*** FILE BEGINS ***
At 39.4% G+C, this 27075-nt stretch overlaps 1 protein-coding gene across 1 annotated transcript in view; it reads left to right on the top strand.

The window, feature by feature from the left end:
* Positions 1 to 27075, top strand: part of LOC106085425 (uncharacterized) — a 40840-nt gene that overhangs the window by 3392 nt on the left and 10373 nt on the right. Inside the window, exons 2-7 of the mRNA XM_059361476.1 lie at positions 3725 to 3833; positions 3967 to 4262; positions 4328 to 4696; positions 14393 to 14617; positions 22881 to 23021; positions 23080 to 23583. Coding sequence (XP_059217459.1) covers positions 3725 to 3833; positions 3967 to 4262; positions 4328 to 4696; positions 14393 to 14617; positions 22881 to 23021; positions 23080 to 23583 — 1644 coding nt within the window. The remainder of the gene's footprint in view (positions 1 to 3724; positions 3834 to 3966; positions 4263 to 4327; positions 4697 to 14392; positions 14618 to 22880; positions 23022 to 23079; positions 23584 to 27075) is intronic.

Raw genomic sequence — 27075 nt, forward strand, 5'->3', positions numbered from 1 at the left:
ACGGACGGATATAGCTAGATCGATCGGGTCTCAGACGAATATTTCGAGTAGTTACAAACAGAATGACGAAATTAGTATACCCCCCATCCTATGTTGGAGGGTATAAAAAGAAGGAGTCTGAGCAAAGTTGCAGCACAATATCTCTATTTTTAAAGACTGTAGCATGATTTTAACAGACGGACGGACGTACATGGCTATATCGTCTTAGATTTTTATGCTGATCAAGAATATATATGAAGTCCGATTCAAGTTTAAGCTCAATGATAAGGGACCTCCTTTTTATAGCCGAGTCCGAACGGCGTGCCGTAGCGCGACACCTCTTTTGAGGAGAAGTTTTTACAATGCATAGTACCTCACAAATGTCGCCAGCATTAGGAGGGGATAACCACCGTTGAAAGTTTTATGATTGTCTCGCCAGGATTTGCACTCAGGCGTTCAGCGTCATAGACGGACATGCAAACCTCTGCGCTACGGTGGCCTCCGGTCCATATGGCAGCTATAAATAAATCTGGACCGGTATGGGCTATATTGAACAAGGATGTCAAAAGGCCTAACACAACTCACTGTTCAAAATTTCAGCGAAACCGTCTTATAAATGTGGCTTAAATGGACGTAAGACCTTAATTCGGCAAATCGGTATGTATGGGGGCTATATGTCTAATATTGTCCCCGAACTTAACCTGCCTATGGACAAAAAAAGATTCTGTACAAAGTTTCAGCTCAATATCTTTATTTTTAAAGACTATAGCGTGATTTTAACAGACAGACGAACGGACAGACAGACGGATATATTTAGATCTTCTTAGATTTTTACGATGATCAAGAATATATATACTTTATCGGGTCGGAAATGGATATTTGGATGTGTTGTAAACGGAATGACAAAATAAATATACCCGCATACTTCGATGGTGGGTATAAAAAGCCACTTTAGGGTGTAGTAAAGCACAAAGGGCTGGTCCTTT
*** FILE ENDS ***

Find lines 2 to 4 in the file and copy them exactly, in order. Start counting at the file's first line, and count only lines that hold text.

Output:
The window, feature by feature from the left end:
* Positions 1 to 27075, top strand: part of LOC106085425 (uncharacterized) — a 40840-nt gene that overhangs the window by 3392 nt on the left and 10373 nt on the right. Inside the window, exons 2-7 of the mRNA XM_059361476.1 lie at positions 3725 to 3833; positions 3967 to 4262; positions 4328 to 4696; positions 14393 to 14617; positions 22881 to 23021; positions 23080 to 23583. Coding sequence (XP_059217459.1) covers positions 3725 to 3833; positions 3967 to 4262; positions 4328 to 4696; positions 14393 to 14617; positions 22881 to 23021; positions 23080 to 23583 — 1644 coding nt within the window. The remainder of the gene's footprint in view (positions 1 to 3724; positions 3834 to 3966; positions 4263 to 4327; positions 4697 to 14392; positions 14618 to 22880; positions 23022 to 23079; positions 23584 to 27075) is intronic.

Raw genomic sequence — 27075 nt, forward strand, 5'->3', positions numbered from 1 at the left: